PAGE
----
Satyajit Rane, a businessman who came to Delhi five years ago, would have loved to settle in Gurgaon but high property values did not allow him. He wanted the benefit of being close to South Delhi and was highly impressed with a 3BHK house on sale in Aaya Nagar, near Gurgaon, priced attractively at Rs 60 lakh.
The benefit of an operational metro station situated at Arjangarh, abundant water supply, electricity and proximity to business centres added to the benefits of the area. Looks like a good deal? But as a buyer, what should you be cautious of?
In the last few months, trends indicate that in the absence of a defined affordable housing market in Delhi, relatively cost competitive markets such as Uttam Nagar, Ghitorni, Pandav Nagar, Aaya Nagar and Mehrauli have gained significantly. However, some parts of these areas are unauthorised. Be it for rental returns or for end use, buyers are enthusiastic about affordably priced, conveniently positioned homes throughout Delhi.
Take the case of Aaya Nagar. Power of attorney is banned and banks refrain from giving home loans in some cases. But for those who have already bought here, the strategic location with respect to Gurgaon helps in gathering sizeable rental yields. Keshav Srikant, broker at South Delhi Properties says, “Most buyers in this area are not permanent residents. They buy a house to earn rental income and for a Delhi pincode and then lease them. Rents are in the range of Rs 3,500-12,000 monthly and for single professionals, this is easy on the pocket.”
If you are a buyer, your research should help you identify areas that are still subject to further authentication. The department of Urban Development has released a list of 895 such colonies which are in talks for further regularisation. As per the government’s official statement, the Union Cabinet, chaired by Prime Minister Narendra Modi, approved amendment to the existing guidelines that enables regularisation of all unauthorised colonies that have come up till June 1, 2014, namely extension of the cut-off date for regularisation from March 31, 2002 to June 1, 2014.”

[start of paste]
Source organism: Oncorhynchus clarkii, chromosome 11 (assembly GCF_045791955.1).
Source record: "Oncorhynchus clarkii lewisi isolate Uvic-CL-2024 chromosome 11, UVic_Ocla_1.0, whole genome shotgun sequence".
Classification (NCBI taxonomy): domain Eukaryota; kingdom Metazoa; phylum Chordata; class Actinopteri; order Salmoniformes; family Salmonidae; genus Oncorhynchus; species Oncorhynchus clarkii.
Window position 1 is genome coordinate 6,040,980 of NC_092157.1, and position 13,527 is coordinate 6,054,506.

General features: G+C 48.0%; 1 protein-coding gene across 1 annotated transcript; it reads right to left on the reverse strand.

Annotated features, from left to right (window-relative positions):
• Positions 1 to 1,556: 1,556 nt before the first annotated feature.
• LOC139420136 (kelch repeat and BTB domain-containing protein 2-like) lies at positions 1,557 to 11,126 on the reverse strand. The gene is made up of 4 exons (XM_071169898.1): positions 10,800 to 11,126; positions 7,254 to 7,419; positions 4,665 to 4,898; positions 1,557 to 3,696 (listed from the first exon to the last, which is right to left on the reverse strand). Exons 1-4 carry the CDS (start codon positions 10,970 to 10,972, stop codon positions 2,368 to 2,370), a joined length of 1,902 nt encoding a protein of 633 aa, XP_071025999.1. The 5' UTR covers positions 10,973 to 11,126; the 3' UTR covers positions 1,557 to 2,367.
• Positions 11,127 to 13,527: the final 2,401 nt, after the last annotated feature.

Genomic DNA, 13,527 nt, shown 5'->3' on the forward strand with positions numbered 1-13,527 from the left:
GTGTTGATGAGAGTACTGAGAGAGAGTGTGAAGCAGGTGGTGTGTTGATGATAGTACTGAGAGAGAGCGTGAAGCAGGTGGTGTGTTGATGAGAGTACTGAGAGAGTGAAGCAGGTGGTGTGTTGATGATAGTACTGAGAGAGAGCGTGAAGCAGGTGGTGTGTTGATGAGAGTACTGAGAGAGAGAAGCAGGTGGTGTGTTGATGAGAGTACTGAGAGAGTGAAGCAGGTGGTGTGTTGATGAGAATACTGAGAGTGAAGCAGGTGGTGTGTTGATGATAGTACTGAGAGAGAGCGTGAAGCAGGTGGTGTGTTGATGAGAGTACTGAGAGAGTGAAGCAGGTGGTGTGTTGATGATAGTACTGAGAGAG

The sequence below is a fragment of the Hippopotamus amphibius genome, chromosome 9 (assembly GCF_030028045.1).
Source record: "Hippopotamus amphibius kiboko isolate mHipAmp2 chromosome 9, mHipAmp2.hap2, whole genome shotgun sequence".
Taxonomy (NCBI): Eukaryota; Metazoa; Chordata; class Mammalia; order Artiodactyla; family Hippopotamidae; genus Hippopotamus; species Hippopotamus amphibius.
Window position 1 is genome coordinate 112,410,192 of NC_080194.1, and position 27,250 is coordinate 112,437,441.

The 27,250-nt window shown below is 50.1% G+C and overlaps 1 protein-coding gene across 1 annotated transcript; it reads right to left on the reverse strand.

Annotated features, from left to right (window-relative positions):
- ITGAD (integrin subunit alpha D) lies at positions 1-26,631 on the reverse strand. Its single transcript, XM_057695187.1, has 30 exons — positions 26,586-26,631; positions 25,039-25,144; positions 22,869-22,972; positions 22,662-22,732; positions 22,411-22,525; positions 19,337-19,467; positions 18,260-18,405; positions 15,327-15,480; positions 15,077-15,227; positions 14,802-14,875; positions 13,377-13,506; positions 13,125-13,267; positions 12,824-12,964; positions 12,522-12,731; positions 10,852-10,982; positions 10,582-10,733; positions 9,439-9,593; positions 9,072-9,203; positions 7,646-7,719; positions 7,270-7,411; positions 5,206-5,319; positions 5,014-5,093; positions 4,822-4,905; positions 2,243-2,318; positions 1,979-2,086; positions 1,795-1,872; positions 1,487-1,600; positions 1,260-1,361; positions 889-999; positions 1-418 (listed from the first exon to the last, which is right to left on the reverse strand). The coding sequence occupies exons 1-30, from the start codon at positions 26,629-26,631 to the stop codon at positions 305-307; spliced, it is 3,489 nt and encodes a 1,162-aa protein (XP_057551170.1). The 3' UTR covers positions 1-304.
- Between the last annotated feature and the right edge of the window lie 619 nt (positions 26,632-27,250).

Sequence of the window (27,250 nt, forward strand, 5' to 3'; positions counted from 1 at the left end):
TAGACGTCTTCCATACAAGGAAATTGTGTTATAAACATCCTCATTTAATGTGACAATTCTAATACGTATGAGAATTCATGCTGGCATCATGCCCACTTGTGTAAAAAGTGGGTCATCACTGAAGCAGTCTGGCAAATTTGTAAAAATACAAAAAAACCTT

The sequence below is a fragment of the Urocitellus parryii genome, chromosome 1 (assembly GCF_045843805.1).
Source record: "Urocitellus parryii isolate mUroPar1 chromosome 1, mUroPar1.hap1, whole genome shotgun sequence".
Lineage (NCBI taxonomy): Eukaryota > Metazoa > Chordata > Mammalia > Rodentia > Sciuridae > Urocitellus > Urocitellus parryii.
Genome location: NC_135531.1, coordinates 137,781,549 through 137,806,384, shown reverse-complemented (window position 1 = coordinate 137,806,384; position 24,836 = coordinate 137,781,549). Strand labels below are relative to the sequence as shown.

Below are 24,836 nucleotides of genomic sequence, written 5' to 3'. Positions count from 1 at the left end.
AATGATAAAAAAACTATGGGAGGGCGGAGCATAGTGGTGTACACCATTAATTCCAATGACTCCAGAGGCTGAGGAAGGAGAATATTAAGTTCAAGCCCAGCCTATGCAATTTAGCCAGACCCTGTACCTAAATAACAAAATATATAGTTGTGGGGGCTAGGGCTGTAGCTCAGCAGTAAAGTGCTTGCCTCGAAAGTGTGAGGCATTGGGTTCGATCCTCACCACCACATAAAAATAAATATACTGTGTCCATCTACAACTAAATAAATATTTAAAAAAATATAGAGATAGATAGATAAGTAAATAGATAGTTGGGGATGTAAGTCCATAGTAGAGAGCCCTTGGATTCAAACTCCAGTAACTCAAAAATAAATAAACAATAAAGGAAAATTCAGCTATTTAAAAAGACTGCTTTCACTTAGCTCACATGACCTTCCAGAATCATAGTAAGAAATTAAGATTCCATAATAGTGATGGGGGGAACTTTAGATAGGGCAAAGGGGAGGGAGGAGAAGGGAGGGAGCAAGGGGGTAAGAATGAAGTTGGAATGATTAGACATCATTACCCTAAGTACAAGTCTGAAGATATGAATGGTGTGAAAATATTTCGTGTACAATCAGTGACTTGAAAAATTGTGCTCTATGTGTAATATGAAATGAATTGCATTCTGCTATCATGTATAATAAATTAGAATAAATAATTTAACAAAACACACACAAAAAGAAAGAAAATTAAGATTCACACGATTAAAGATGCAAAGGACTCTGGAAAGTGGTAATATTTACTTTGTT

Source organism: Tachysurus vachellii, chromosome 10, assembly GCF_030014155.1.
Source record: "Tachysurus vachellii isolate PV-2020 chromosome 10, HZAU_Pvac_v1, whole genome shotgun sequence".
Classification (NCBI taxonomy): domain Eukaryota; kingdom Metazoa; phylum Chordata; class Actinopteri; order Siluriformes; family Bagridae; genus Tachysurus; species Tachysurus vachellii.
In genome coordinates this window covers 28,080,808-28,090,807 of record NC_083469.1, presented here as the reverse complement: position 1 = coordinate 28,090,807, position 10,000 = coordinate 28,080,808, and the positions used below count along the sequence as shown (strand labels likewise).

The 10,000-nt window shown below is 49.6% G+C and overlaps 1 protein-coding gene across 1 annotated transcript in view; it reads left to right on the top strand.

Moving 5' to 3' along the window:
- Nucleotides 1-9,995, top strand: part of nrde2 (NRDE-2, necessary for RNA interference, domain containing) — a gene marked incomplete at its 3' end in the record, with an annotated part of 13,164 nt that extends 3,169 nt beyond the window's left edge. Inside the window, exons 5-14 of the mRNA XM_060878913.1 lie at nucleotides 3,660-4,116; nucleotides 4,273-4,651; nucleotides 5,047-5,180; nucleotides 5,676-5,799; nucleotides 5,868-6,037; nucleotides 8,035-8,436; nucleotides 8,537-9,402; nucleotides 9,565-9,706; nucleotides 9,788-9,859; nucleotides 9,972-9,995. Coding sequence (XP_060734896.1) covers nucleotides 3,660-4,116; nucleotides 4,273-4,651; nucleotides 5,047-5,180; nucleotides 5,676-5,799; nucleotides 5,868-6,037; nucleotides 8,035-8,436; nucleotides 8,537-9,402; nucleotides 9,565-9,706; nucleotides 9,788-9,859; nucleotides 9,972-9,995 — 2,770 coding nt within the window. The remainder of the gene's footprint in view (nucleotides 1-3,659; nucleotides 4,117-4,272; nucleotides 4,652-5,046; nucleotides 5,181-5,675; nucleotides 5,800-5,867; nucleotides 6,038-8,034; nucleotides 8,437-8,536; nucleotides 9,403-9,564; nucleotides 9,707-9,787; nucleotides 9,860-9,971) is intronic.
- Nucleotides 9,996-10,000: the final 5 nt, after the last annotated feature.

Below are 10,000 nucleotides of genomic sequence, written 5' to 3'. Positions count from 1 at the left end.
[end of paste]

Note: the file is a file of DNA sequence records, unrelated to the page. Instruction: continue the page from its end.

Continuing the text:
What does this mean? With regularisation, a large number of residents of such localities will benefit. Planned construction under existing bye-laws and applicable rules will lead to the methodical development of such areas.
Punya Vij, a local consultant says, “Construction activity has gathered speed in Aaya Nagar. There is provision for electricity by the government, but not as per standards. There is no sewage system in the settlement. But investors eye 1 or 2BHK units because it looks promising from a long term perspective. End-users are actively looking too.”
In most of such unauthorised colonies, there are tenements shared by low-income residents to builder apartments. As a buyer you would need to be clear on whether the construction is legal. As in the case of Pandav Nagar, there are certain housing areas that have legal constructions.
With the regularisation on the cards, these affordably-priced homes may soon become safe to invest in.
Sneha is a real estate market research enthusiast and is currently part of the editorial team of Times of India’s property wing- Magicbricks
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